Our Viking cruise took us through the romantic Middle Rhine Valley. As we cruised down this dreamy stretch of the Rhine, we saw medieval towns and castles from the late 12th through the 19th centuries. Plus, we saw the verdant vistas that have inspired many writers to speak poetically of the area’s natural splendor.
During a stopover on our Rhine Getaway cruise, we were able to do a short self-guided tour of Oberwesel, a Medieval town, preserved its medieval silhouette located in the Upper Middle Rhine Valley at the 550 km mark of the river.
Traces of the Middle Ages still shape the town today. With the foundation of the Bauverein Historische Stadt Oberwesel eV and other initiatives, the city of Oberwesel is making great efforts to preserve its heritage. A major project was the reconstruction of the city wall with the support of the state government of Rhineland-Palatinate. Today you can walk through many parts of the city wall and see the city from different angles.
Of the original 22 towers, 16 are well preserved. Some are scalable, others are inhabited or used as event locations. The city wall is the best preserved wall on the Middle Rhine.
Oberwesel is not called the city of towers and wine for nothing; the steep slopes of the Upper Middle Rhine Valley with its slate soils in combination with a favorable climate produce wines of the highest quality in the region. In the village, picturesque half-timbered houses, wineries and inns invite you to linger.
The imposing Schönburg Castle was first mentioned in history between the years 911 and 1166. From the 12th century the Lords of Schönburg ruled over the town of Oberwesel and had the right to levy customs on the Rhine river.
Auf Schönburg, with its battlements and towers, straddles high atop a rocky cliff and dominates the town.
The castle was burned down in 1689 by French soldiers during the War of the Grand Alliance and the castle remained in ruins for 200 years until it was acquired by the German-American Rhinelander family who bought the castle from the town of Oberwesel in the late 19th century and restored it.
The town council of Oberwesel acquired the castle back from the Rhinelander family in 1950 and leased the castle to the Hüttl family in 1957. The Hüttl family have been living at the castle on a long-term lease since and they operate a successful hotel and restaurant in the castle.
Oberwesel takes pride in its churches, the most prominent being, the Church of Our Lady (Pfarrkirche Liebfrauen), the Minorite Monastery, Werner Chapel (Wernerkapelle), and Saint Martin’s Catholic Parish Church (Pfarrkirche St. Martin).
Church of Our Lady
Located on the southern a part of Oberwesel, the Church of Our Lady is regarded as one of the best examples of the extraordinary architecture that marked the cathedrals of the Middle Ages. It looks very magnificent even from a distance, living up to its distinction as one of the most significant high Gothic church buildings in the Rhineland.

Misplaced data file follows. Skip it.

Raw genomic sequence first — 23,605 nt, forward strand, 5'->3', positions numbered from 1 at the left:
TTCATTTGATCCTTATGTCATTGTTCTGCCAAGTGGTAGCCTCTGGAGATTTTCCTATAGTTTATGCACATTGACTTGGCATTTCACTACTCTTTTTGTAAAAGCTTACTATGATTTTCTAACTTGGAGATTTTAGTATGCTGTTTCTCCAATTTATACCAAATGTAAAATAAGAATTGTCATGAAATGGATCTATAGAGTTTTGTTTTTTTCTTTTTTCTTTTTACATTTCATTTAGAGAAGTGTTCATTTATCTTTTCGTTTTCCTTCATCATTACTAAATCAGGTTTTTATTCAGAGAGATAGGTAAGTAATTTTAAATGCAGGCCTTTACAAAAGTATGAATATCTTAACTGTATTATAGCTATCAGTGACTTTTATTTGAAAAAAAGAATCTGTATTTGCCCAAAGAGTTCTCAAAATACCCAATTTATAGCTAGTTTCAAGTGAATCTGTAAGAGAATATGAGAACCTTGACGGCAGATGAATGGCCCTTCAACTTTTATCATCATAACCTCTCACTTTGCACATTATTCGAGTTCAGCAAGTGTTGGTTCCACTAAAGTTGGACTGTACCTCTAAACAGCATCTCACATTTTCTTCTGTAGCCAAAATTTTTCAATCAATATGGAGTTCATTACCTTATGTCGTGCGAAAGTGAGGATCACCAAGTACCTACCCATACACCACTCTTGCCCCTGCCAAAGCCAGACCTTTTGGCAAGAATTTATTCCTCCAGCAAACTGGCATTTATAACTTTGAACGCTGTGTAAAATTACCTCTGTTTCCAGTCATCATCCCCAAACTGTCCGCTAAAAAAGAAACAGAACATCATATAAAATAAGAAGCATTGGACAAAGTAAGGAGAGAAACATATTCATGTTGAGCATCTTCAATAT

The structure is stark and unadorned; defined solely by clean and sharp geometric shapes. The interior is magnificent with a lofty ceiling, its heights made more pronounced by the soaring central nave.
The church has a high gothic altar. The triptych altarpiece looks remarkably like the magnificent façade of a medieval cathedral. It is intricately ornamented with columns, gables, arcades, and roses amidst a gold background. The presbytery is spanned by vaults standing on pillars.
The Minorite Monastery is another Gothic church in Oberwesel. It is well-known for its beautiful ensemble that includes the sacristy, the church ruins, and the monastery garden.
The sacristy is famous for its unique architectural form. It took extensive reconstruction work during 2006 to restore the 15th century sacristy to its original glory.
Today’s Werner chapel is only the chancel section of a formerly larger hospital church. As early as 1270, the Franciscans founded a Holy Spirit Brotherhood to take care of pilgrims and the sick. A hospital with a church, probably a Holy Spirit church, has been documented in Oberwesel since 1305.
Werner Chapel (Wernerkapelle) evokes the memory of a darker chapter in the city’s history when the Jewish community in Oberwesel were falsely blamed for death of a young boy, an accusation that resulted in riots during which forty people were killed.
After the building was destroyed in 1689 during the Palatinate War of Succession, only the chancel was rebuilt as a chapel for the hospital. In connection with the city wall, whose battlement is led through the buttresses, with the baroque hood and the street passage, it forms a highly attractive picture.
St. Martin’s Church
Saint Martin’s Catholic Parish Church (Pfarrkirche St. Martin) is a 14th century church’s whose most impressive feature is probably its belfry which appears to be a part of a tower rather than a church. A sacral defensive construction, it served a defensive purpose during the war Wesel Krieg (Wesel War) along with battlements and embrasures. The Baroque altar bear intricate medieval wood carvings and the walls have mural paintings.